‘Legions’ Is A Heartfelt Raimi Homage [Review]

Legions movie

Fabián Forte’s Legions is ostensibly inspired by Sam Raimi’s seminal classic The Evil Dead. Promotional material is making heavy use of what might well be a Deadite. Featured is a conspicuous, milky-eyed homage to Raimi’s titular evil. Fortunately, and unfortunately, Forte’s (an assistant director on the sensationally scary Terrified) Legions isn’t all that much like the, well, legions of The Evil Dead-esque projects in recent years. Instead, Legions is considerably more patient. The movie operates as more of an occult character study for most of its runtime, with its gnarliest effects saved for a truncated final act.

Audiences expecting a kind of appetizer for Evil Dead Rise are liable to be disappointed. It’s always difficult to be served a dish quite unlike what it suggested itself to be. While there’s some gruesome carnage saved for the final fifteen minutes, Legions is more patient, and more evocative, than its clear progenitor. As a kind of singular, stripped-down Raimi homage, Legions works. As a visceral feat of carnage, not so much.

Antonio Poyju (Germán De Silva) belongs to a lineage of missionaries and powerful occult men. Living deep in the woods, these missionaries were community healers. They addressed the kind of demonic ailments that modern medicine hasn’t quite caught up with. Audiences are first introduced to a younger Poyju as he combats evil forces. Then, the movie introduces audiences to Poyju’s present predicament—he’s been incarcerated in a state asylum. Luckily, Forte avoids the asylum cliché, and Poyju’s imprisonment is more a plot device than a thematic vehicle. He’s got several friends with whom he shares his stories. Even better, he’s even consulting on a new play that involves a fight against demons. He has plenty of notes.

Soon, however, Poyju is informed of the return of Kuaraya, an ancient entity that intends to sacrifice Poyju’s daughter, Helena (Lorena Vega) on the day of the blood moon. Unfortunately, Helena has abandoned her roots. Aside from a few ill-advised nightmares, a branding pitch is as exciting (and demonic) as her life presently gets.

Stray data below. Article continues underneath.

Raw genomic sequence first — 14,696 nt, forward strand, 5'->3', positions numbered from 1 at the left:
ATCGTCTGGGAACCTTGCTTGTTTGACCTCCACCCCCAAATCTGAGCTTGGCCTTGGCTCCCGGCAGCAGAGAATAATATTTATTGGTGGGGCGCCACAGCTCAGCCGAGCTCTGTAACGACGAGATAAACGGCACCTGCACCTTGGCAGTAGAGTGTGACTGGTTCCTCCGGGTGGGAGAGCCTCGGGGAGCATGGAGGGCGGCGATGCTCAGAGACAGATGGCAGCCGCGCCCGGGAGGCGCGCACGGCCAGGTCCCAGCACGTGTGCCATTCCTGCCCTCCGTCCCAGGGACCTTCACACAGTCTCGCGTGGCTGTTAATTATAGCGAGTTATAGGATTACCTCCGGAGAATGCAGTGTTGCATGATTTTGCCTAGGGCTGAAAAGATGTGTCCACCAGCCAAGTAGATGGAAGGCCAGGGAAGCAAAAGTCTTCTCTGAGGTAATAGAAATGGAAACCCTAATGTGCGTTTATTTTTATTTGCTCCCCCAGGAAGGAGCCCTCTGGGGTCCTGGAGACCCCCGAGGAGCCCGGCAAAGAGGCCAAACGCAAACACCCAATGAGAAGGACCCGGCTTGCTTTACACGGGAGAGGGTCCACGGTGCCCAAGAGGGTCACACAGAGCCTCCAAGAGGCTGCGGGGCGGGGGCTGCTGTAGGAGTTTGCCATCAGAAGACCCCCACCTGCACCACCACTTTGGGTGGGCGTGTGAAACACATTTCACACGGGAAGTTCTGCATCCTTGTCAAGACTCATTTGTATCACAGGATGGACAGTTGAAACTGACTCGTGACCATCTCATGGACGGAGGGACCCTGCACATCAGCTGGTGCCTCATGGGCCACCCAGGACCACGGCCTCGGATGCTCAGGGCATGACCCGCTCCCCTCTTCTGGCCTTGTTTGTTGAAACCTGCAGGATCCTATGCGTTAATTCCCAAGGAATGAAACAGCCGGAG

Legions takes a long while to get going. While the asylum antics are cute, making use of some Voodoo magic and excellent contortionists, Helena’s disparate thread is less compelling. As a commentary on the roots and urgent endurance of mysticism, it’s nice to see Helena successfully treat a co-worker’s stye, yet the thematic depth simply isn’t there. Additionally, Forte often cuts away from the present to sketch out more of the past, arriving at answers the audience has already deduced.

Even Poyju’s escape and attempts to reignite Helena’s faith feel considerably more lackadaisical than the circumstances demand. While the off-kilter humor is appreciated, granting Legions some much-needed zest, the central conflict is often out of focus. The mystic shenanigans, including a second-act office disappearing act, show Forte at his best, wallpapering Legions with a distinct cultural identity and appreciation for heritage most possession yarns eschew for just one more bucket of blood.

As a result, when Legions finally arrives at the bloodshed, it at times feels as if it belongs to an entirely different movie. The patient character work is cast aside for a demon or two (certainly not the title’s promised legions). Yet, in a curious way, it mostly works. Homage is innately difficult to accomplish. Adhere too closely to the inspiration and risk the audience questioning why they shouldn’t just watch the original. Stray too far, and risk accusations of capitalizing on a known property without any of the effort.

Fabián Forte clearly loves The Evil Dead. Legions can be wickedly funny, and while the deaths are few, those that do feature are sufficiently grisly, the perfect balance between gross and cool. Rather than merely replicate Raimi beat for beat, Forte’s Argentinian effort is its own thing. While that won’t work for everyone, there’s something endearing about a life-affirming, low-stakes approach to an apocalyptic, demonic takeover.

  • Legions


Legions is a heartfelt, yet meandering, Evil Dead homage

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